Denver Post: How Colorado’s climate could slow the spread of coronavirusMar 9, 2020
According to the U.S. Centers for Disease Control and Prevention, more than 100,000 people had contracted the disease worldwide, as of Monday, including at least 423 in the United States.
While an understanding of the disease is still very much in its infancy and many unknowns remain, one Colorado-based epidemiologist speculates that this state’s warm and dry summer climate could help slow the spread of the disease.
Thomas Jaenisch, an associate professor of epidemiology at the University of Colorado School of Public Health, said that he believes the state’s dry and warm summer climate could help contain the coronavirus’ spread during the upcoming warmer seasons.
“I think this is something that is reasonable to speculate,” Jaenisch said. “It’s based on pure physics. How long can those droplets be in the air and not fall down? This depends on how big the droplets are, the ambient temperature, the moisture.”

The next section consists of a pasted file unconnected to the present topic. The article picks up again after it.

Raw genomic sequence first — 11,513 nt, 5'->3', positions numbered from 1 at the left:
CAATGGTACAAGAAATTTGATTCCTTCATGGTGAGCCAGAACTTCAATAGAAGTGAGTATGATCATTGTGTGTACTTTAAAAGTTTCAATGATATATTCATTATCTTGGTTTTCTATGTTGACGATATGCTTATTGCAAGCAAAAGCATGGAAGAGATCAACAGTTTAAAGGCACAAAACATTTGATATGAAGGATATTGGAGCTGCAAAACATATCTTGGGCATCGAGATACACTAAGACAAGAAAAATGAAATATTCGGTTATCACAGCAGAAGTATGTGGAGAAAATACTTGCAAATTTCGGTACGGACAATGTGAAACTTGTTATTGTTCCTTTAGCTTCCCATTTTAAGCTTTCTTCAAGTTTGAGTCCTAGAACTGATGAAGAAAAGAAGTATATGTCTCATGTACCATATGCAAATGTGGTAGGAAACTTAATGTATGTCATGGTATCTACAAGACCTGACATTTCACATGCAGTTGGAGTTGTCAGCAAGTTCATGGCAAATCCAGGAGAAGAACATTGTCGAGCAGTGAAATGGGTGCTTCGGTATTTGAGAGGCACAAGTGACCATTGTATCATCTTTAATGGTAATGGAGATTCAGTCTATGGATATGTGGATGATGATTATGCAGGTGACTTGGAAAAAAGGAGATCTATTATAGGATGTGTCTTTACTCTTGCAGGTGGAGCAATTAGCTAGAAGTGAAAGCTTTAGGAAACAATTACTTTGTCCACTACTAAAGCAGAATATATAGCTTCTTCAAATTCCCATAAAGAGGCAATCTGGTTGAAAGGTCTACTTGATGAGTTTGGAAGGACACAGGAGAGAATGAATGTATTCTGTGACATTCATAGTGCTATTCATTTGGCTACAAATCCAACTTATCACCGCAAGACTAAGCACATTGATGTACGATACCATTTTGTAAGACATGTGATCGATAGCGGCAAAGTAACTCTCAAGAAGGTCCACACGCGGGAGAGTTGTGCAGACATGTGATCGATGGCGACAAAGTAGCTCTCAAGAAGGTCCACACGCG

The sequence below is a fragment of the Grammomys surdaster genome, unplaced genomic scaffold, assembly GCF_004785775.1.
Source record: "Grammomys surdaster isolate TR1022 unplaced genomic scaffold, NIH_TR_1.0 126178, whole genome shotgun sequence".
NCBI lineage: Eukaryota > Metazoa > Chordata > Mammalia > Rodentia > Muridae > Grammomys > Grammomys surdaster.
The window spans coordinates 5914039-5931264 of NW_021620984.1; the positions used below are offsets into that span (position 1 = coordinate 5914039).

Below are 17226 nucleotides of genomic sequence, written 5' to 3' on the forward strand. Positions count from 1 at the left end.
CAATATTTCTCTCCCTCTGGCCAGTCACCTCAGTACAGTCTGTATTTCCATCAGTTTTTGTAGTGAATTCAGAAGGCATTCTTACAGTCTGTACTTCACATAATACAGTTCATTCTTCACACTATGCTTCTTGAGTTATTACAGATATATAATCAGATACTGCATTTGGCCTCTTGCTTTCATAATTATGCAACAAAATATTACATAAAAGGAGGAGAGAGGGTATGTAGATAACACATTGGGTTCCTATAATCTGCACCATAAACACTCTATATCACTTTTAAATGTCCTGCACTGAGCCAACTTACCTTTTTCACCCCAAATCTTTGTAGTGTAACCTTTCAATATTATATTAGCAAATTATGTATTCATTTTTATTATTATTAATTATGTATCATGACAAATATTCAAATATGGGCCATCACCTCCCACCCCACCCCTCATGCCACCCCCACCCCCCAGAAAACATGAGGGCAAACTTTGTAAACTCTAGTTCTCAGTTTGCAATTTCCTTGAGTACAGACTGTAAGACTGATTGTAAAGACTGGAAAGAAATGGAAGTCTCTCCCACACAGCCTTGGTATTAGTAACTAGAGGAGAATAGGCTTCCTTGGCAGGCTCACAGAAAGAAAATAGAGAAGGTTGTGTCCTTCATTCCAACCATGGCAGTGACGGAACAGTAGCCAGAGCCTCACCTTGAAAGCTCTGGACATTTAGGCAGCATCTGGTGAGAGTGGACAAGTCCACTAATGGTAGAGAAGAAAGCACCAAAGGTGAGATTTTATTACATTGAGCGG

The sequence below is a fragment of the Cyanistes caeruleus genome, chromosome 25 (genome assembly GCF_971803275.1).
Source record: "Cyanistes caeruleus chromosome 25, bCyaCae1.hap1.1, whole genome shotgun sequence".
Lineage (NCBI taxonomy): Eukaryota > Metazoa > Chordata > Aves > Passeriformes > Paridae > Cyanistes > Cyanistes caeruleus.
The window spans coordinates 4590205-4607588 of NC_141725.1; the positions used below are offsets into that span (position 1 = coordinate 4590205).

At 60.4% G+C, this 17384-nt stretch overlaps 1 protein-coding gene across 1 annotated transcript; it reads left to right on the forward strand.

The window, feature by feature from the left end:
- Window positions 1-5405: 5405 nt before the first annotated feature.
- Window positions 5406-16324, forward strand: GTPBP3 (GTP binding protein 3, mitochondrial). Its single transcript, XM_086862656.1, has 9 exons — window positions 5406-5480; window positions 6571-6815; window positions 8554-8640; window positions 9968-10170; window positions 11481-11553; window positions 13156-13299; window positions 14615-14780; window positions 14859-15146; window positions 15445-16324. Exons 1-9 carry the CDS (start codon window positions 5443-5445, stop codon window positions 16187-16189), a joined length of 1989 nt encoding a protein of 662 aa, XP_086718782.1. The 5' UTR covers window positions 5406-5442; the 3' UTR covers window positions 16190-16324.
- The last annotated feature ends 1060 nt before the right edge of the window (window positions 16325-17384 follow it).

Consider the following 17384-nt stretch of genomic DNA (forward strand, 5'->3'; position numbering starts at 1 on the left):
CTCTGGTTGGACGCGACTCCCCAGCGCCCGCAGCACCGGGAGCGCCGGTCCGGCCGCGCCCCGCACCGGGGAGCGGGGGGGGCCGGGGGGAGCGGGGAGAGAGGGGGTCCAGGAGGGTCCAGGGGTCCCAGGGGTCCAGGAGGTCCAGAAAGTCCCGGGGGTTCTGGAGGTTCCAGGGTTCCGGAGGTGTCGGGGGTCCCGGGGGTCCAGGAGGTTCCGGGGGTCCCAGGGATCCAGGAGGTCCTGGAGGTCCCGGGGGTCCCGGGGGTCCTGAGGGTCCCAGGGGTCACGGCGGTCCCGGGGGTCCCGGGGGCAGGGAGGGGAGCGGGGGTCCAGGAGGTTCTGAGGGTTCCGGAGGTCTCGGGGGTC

“The idea is when it is dry and hot, then these droplets fall down faster. When it is moist and colder, then the droplets can stay in the air suspended and can be taken in by another human,” Jaenisch said. “But we don’t know really know enough about the features of the virus to really be sure.”
Read the full story at The Denver Post. This story was also published at the Boston Herald and the Saint Paul Pioneer Press.
Categories: Department of Epidemiology | Tags: ColoradoSPH Community News ColoradoSPH COVID-19 News